An expert weighs in on the advantages of cannabis treatment for patients with cancer, and how nurses can help patients navigate the cannabis-oncology space, in spite of certain research limitations.
Medical cannabis can help alleviate adverse events from cancer treatment, like vomiting, nausea, appetite loss, and sleeping difficulty, explained Eloise Theisen, RN, MSN, AGPCNP-BC. Unfortunately, due to a lack of federal standardization for medical cannabis, navigating the cannabinoid system can be a challenge for nurses and patients alike.
Theisen, current president of the American Cannabis Nurses Association (ACNA), recently spoke to Oncology Nursing News® about the appeal of medical cannabis for patients with cancer, as well as transparency on cannabis use between patients and providers, and the direction she hopes to see in cannabis research in the coming years.
Oncology Nursing News®: What are some reasons that medical cannabis might be appealing to patients with cancer?
That's a great question. And it's a question I get a lot. Often when patients come to see me in my private practice, it's because they're looking for something to help manage their symptoms that are either related to the cancer treatment or the cancer itself. It may be because they're not getting the relief that they want from traditional therapies. They may be looking for something “more natural,” or they have family members who are insistent that they consider cannabis as a treatment option.
What are some of the advantages to cannabis as opposed to a more traditional treatment option?
We have limited research in some areas. The areas that we have really good data are with nausea and vomiting, appetite loss, chronic pain, [and] sleep. We're starting to see more research come out around chemotherapy-induced peripheral neuropathy. And one of the advantages of working with cannabis is you can really personalize the treatment plan to the patient's needs and goals. So, there's a lot of flexibility [and] there's a lot of individuality. It really allows patients to find a dose that may produce the best benefit with the least amount of side effects.
Do you believe that there might be some patients who might be interested in medical cannabis, but are nervous to ask their providers about it out of fear of the stigma?
Yeah, actually, that happens quite a bit. You know, I've been doing this work since 2013. And I've seen an evolution of how patients have come to cannabis. And there are still some that really struggle with the stigma; they're afraid that their health care provider will judge them or potentially no longer treat them if they are using it or want to use it. And we've found that, in some states, oncology providers are more favorable to their patients using cannabis, but many of them are unsure of dosages or side effects, or even different profiles to recommend to their patient. So many patients, unfortunately, end up looking to dispensary staff or “Dr. Google” or [even] friends or family to start their treatment. I always encourage [patients] to start the conversation with their health care provider, even if that health care provider doesn't know a lot about it. At least there's some transparency there.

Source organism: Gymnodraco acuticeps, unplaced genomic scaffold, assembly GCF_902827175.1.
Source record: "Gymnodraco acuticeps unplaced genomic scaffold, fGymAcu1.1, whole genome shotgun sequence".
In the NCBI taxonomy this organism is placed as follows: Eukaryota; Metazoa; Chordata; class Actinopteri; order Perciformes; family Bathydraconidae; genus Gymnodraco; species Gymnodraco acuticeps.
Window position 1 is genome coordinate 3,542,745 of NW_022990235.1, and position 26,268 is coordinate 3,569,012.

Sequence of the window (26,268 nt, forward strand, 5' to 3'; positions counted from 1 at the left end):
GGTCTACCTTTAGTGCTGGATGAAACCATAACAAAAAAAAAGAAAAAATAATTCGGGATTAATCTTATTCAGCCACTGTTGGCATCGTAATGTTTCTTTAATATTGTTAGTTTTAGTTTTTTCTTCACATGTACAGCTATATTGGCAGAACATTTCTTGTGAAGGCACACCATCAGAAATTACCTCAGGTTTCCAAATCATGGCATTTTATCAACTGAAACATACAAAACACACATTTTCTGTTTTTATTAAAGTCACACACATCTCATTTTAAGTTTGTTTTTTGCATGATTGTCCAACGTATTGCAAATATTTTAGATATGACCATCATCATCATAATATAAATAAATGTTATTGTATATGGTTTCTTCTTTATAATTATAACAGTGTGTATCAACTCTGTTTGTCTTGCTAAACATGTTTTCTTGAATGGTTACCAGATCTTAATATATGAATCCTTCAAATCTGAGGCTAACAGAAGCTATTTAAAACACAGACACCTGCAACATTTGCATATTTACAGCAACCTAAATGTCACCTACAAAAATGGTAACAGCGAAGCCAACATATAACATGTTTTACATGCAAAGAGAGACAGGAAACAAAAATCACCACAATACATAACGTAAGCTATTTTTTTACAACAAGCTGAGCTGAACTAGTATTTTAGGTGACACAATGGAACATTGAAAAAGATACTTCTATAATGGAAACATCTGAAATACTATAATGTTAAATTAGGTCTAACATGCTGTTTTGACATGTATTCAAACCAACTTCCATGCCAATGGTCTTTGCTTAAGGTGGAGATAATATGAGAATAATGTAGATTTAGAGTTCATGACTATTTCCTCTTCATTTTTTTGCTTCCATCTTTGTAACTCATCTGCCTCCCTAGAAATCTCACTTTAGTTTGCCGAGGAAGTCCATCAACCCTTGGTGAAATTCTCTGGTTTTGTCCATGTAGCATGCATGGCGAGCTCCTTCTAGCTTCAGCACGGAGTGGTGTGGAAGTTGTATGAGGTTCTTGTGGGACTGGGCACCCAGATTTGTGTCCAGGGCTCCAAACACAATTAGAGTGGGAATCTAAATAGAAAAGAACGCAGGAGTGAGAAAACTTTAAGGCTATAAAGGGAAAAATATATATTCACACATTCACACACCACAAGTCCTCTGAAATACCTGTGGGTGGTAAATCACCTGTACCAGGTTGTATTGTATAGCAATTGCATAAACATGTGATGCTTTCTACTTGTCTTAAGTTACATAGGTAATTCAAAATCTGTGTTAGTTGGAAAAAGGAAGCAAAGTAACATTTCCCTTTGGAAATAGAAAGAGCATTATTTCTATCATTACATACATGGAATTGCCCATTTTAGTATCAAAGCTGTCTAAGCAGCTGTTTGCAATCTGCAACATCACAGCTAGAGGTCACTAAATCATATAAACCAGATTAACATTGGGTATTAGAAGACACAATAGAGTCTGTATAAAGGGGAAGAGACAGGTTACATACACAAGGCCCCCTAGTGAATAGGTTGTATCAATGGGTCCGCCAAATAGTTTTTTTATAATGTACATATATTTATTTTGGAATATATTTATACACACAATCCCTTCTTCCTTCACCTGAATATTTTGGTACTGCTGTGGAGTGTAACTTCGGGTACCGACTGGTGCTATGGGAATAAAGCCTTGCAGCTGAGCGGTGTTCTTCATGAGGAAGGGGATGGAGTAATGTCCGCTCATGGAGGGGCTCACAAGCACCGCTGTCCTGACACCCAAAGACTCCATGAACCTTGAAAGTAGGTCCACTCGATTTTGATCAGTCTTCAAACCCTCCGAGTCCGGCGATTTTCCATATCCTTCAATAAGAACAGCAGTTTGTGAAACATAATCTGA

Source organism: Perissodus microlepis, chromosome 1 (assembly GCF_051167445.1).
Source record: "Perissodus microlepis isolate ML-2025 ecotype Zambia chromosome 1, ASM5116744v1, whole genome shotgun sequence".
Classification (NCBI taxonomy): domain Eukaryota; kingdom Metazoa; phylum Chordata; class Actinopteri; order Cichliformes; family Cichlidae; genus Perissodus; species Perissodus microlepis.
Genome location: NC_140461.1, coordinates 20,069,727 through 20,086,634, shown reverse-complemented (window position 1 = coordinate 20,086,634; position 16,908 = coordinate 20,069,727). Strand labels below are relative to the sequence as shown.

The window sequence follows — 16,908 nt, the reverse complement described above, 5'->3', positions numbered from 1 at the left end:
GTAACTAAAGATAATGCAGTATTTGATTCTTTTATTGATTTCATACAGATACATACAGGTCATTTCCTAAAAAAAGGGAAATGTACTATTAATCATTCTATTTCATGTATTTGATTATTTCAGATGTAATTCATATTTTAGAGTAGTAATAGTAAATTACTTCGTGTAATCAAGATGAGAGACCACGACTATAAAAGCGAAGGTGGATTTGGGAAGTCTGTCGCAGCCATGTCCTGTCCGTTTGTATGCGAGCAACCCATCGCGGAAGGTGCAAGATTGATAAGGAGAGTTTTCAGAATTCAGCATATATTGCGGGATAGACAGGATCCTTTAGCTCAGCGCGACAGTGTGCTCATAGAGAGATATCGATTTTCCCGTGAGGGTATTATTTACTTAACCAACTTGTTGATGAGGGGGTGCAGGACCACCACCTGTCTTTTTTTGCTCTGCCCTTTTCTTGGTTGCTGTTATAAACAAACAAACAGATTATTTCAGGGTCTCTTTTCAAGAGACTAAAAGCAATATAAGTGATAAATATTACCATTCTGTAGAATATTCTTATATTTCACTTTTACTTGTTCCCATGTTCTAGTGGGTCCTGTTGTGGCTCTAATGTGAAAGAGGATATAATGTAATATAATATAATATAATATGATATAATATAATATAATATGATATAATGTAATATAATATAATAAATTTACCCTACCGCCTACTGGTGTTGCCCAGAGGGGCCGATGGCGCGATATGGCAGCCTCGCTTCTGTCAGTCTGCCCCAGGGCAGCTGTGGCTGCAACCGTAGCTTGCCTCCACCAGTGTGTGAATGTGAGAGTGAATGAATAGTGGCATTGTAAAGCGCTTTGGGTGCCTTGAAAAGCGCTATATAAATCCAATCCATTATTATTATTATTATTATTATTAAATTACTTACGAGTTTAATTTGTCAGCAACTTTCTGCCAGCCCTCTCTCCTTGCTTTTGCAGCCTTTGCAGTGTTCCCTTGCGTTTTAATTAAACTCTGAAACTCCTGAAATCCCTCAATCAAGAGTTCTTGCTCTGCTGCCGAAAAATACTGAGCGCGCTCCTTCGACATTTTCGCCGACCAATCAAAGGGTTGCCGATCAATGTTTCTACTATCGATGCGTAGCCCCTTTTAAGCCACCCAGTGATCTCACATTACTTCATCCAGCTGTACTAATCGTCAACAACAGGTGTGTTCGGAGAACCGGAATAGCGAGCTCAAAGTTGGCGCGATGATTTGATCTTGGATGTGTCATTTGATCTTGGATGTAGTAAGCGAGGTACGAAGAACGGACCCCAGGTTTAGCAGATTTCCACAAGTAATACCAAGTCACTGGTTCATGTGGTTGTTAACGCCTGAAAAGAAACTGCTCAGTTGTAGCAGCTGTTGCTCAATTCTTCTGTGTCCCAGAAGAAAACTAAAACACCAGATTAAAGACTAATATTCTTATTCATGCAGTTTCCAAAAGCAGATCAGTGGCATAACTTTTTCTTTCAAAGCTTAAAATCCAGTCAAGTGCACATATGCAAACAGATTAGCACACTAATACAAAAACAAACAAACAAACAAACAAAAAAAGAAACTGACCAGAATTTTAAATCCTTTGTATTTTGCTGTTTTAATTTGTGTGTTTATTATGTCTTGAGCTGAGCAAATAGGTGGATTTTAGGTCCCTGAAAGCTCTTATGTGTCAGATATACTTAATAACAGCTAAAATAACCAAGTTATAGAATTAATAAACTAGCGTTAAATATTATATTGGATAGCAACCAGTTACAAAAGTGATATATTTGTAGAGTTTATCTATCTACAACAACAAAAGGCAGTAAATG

For health care professionals looking for resources for dosage, what might be some good first steps?
Dosage is one of those things. It's very individualized and personalized, and it's an area of research that we're lacking. We don't have good double-blind, placebo studies to demonstrate what dosage should be applied for what condition.
At the American Cannabis Nurses Association (ACNA), our mission is to help educate health care professionals, particularly nurses, on the endocannabinoid system. We also have the National Council of State Boards of Nursing, who issued guidelines in 2018 on how to care for the patient using medical cannabis. We also have resources through the American Cannabis Nurses Association that we've vetted. It is challenging right now to find programs that are evidence based. And that's part of the work that the American cannabis nurses does as well. All of our companies that we work with are vetted to make sure that they're evidence based and [have] reliable information, because there's so much misinformation out there. We want to make sure that people get the right information.
Can you discuss some of the work that your organization does to try and obtain these evidence-based answers?
We've been around since 2010 and we are now about 1,500 members strong, predominantly in the United States, in all 50 states. We also have a couple members outside of United States, like the United Kingdom and Canada. And again, our mission really is to educate, collaborate, increase research, and partnerships. We do a lot of vetting around products, manufacturers, different sponsors, and education, to really ensure that, again, members are getting the most accurate and up-to-date information. We're also doing a lot of work to become an anti-racist organization, because a lot of the history in cannabis is rooted in racism, and prohibition as well.